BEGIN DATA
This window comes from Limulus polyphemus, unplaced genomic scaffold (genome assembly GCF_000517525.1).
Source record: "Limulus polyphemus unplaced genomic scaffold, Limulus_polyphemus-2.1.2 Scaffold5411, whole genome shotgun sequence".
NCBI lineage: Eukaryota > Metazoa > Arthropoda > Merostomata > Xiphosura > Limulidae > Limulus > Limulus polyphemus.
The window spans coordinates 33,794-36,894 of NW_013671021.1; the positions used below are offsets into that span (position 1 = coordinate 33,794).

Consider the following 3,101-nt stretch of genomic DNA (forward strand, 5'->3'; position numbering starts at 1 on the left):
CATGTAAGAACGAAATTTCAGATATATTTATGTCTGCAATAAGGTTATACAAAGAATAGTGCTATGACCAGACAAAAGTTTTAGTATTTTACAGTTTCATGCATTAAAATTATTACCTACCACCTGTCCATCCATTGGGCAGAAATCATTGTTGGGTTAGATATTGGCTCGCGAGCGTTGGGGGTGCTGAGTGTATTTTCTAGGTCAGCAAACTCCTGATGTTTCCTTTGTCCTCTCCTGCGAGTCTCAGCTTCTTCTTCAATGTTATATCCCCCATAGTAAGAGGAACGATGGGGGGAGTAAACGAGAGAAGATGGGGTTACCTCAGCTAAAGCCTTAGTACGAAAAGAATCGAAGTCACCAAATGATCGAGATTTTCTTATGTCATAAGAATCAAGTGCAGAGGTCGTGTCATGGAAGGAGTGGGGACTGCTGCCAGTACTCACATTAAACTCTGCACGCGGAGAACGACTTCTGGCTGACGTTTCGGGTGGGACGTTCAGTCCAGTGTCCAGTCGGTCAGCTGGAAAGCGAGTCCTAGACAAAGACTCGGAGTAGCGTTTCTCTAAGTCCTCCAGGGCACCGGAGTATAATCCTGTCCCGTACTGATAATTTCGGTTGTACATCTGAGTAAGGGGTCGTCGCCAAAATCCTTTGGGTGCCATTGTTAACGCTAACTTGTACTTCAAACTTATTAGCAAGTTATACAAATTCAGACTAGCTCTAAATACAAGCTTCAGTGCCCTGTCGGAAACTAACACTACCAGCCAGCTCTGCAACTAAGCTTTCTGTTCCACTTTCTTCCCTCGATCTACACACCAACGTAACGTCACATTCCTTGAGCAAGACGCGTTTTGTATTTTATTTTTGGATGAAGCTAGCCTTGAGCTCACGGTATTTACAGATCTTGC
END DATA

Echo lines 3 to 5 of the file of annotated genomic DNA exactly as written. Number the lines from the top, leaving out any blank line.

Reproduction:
NCBI lineage: Eukaryota > Metazoa > Arthropoda > Merostomata > Xiphosura > Limulidae > Limulus > Limulus polyphemus.
The window spans coordinates 33,794-36,894 of NW_013671021.1; the positions used below are offsets into that span (position 1 = coordinate 33,794).

Consider the following 3,101-nt stretch of genomic DNA (forward strand, 5'->3'; position numbering starts at 1 on the left):